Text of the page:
A survey of literature on community partnerships for special libraries yields results as diverse as the field itself. While there are many types of special libraries, here I would like to focus on outreach efforts put forward by health, art, and government document libraries.
Opportunities for health libraries to work with communities are myriad. Acc0rding to Wood, Siegel, and Dutcher, the National Library of Medicine (NLM) has put forward initiatives to promote the well-being of members of the Native American community. In 1996, NLM assessed its support of this community and found it to be lacking. In the years since their support has rapidly expanded. One such program provided health science library internships to Hispanic and/or Native American library students. Another popular program has utilized powwows as a forum to demonstrate Medline Plus and other online health resources (Wood, Siegel, and Dutcher, 2005).
A further example of community partnerships initiated by health librarians exists in the area of disaster preparedness and response. Featherstone states that to some, the connection between LIS professionals and disaster management may not be immediately apparent. In reality, rapidly obtaining and evaluating the right kinds of information is vital to disaster efforts. Libraries have responded to disaster situations by helping patrons fill out government relief or other assistance forms. They have also worked with shelter facilities to establish makeshift libraries, and compiled information to be distributed by call centers (Featherstone, 2012).
Art Libraries have historically supported the visual and textual research needs of art students. However, Leousis reports that one program at Washington University in St. Louis took a more business-oriented approach. The art librarian partnered with the director of a design and research studio to develop a workshop and guide which advised art students on how to obtain grants and other funding post-graduation (Leousis, 2013).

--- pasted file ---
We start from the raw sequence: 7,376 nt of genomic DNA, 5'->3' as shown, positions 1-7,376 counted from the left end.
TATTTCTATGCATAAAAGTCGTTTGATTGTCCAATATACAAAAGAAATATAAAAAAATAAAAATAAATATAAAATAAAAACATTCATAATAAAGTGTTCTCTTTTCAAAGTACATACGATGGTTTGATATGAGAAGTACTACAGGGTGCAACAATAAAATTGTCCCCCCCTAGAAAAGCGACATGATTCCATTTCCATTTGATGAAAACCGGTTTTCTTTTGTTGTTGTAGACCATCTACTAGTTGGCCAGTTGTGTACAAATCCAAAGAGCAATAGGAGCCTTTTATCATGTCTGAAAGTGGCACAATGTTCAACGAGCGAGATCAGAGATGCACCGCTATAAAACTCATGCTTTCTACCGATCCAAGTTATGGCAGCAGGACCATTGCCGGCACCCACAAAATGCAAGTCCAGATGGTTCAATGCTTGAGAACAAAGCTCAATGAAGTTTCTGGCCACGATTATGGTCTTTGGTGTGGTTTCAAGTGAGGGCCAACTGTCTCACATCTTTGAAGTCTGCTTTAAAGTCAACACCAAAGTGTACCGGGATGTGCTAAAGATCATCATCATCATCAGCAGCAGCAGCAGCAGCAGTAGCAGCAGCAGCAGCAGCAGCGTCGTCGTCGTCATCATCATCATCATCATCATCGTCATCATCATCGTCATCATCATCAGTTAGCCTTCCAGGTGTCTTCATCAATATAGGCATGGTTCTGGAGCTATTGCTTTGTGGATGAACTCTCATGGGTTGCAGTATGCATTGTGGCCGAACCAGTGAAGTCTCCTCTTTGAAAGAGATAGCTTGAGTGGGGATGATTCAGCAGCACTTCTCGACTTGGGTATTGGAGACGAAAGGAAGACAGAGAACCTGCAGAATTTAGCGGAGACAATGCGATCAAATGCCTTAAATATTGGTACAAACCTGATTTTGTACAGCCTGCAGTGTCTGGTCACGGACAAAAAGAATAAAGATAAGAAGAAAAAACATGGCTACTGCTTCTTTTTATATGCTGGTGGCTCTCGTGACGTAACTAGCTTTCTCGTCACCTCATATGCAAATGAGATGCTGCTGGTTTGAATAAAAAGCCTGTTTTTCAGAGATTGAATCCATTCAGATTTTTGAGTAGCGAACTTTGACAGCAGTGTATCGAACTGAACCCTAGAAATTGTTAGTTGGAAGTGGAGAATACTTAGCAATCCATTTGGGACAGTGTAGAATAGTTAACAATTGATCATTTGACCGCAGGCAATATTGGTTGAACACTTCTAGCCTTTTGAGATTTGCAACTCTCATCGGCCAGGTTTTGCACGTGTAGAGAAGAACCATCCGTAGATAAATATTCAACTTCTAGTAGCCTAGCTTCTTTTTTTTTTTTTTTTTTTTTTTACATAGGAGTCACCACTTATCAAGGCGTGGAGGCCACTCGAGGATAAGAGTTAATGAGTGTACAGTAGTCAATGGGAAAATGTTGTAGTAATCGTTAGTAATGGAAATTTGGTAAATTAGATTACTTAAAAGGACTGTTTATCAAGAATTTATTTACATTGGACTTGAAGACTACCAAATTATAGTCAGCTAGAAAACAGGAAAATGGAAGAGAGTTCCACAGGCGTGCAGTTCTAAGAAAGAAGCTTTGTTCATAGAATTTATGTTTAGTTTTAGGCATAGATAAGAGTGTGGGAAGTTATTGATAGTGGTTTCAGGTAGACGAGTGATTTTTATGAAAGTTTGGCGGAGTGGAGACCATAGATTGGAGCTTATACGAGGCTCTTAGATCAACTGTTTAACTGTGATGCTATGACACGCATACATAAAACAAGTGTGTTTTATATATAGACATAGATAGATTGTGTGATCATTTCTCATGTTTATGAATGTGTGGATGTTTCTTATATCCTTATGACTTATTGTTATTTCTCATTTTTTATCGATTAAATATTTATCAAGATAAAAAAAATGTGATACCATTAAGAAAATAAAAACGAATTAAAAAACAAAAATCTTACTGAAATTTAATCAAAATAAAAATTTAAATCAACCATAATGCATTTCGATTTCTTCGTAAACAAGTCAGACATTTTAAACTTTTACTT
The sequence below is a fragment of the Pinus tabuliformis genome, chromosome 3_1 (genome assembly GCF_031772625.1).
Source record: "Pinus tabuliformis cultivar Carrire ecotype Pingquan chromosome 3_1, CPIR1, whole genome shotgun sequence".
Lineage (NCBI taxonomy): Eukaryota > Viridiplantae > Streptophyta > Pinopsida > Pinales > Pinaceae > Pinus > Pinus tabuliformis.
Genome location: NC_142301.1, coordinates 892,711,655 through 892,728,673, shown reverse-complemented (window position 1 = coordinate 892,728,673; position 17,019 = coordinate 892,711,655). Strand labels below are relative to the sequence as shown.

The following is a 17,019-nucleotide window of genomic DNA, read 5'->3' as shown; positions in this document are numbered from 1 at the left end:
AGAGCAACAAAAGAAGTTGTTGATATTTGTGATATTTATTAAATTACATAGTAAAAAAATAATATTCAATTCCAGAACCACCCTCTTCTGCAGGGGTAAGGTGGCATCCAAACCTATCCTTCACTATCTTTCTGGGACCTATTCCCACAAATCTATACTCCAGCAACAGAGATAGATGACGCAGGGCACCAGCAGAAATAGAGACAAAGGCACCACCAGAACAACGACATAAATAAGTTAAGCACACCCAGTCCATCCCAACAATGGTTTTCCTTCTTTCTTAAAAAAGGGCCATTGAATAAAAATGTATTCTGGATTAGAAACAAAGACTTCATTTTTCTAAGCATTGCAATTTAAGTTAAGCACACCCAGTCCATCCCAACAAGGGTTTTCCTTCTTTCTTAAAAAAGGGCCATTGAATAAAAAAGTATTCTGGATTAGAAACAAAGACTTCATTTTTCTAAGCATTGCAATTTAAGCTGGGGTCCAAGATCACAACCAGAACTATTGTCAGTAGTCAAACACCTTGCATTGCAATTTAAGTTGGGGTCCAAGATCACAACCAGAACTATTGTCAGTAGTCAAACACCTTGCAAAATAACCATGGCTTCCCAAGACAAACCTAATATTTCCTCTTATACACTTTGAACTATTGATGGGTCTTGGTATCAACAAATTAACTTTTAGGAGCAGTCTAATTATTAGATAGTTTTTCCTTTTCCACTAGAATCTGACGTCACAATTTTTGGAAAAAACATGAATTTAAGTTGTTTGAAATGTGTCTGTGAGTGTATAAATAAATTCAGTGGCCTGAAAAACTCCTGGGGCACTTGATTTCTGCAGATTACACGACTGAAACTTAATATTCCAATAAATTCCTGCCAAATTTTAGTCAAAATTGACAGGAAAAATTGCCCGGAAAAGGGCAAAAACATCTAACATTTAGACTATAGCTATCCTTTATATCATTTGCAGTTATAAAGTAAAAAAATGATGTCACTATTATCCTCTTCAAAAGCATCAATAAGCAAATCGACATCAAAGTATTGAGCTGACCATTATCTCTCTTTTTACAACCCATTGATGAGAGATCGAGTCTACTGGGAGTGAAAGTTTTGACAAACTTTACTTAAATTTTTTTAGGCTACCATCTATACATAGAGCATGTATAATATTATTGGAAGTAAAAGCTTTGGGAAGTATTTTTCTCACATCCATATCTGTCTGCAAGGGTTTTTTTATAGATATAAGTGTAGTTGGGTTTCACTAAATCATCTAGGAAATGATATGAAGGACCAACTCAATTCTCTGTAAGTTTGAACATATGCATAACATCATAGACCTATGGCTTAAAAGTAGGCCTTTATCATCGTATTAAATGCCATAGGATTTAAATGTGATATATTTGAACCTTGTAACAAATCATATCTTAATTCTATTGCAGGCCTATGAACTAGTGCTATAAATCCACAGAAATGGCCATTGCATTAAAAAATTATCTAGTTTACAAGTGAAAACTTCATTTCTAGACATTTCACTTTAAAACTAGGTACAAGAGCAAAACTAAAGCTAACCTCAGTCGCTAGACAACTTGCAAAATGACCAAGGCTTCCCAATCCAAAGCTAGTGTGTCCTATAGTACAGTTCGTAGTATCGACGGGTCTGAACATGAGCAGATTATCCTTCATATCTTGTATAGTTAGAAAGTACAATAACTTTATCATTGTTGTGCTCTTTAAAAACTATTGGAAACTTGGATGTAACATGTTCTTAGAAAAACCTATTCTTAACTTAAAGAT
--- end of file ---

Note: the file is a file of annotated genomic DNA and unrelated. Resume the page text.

Gluibizzi states that an additional way for art libraries to reach out and forge new community relationships is by collaborating with museums. Such a relationship was envisioned between the Ohio State Libraries and the Columbus Museum of Art. The two institutions worked together to design an exhibition and outreach program to jointly showcase respective collections which complemented one another. The initial plan was shelved when the partners failed to secure a grant to fund it. However, strengthened relationships between the library and museum persisted (Gluibizzi, 2008).
Government Document Libraries
An interesting community opportunity for government documents collections is to expand their efforts to reach young patrons. According to Adamich et al., the El Paso Public Library created a Government Documents Children’s Collection and located it in their Children’s Department. The display featured resources oriented toward kids, parents, and teachers. The program led to increased circulation for these materials and greater awareness of the Government Documents Department at the library. At the National level, the Federal Depository Library Program has created programs to engage kids, as well. In 2006 a Government Documents Kids Group was founded. This team promotes the use of government document titles by, “making presentations to groups of children and professional organizations, writing articles, creating websites, and organizing an annual Constitution Day Poster Contest.” (Adamich, Childers, Davis, and Faria, 2012).
In closing, special libraries have a wide variety of avenues to reach out into communities with innovative programs. A review of such initiatives reveals exciting opportunities to promote unique collections and both attract and serve users.
Adamich, T., Childers, M., Davis, K., Faria, J., & Satterfield, A. (2012). The gov doc kids group and free government information. IFLA Journal, 38(1), 68-77. doi:10.1177/0340035211435324
Featherstone, R. (2012). The Disaster Information Specialist: An Emerging Role for Health Librarians. Journal Of Library Administration, 52(8), 731-753.
Gluibizzi, A. K. (2009). The world of outreach: one art librarian’s perspective. Library Review, (2).
Leousis, K. (2013). Outreach to Artists: Supporting the Development of a Research Culture for Master of Fine Arts Students. Art Documentation: Bulletin Of The Art Libraries Society Of North America, 32(1), 127-137.
Wood, F. B., Siegel, E. R., & Dutcher, G. A. (2005). The National Library of Medicine’s Native American outreach portfolio: a descriptive overview. Journal of The Medical Library Association, 93(4), S21-S34.
How might primary school children benefit from the use of Government Document collections?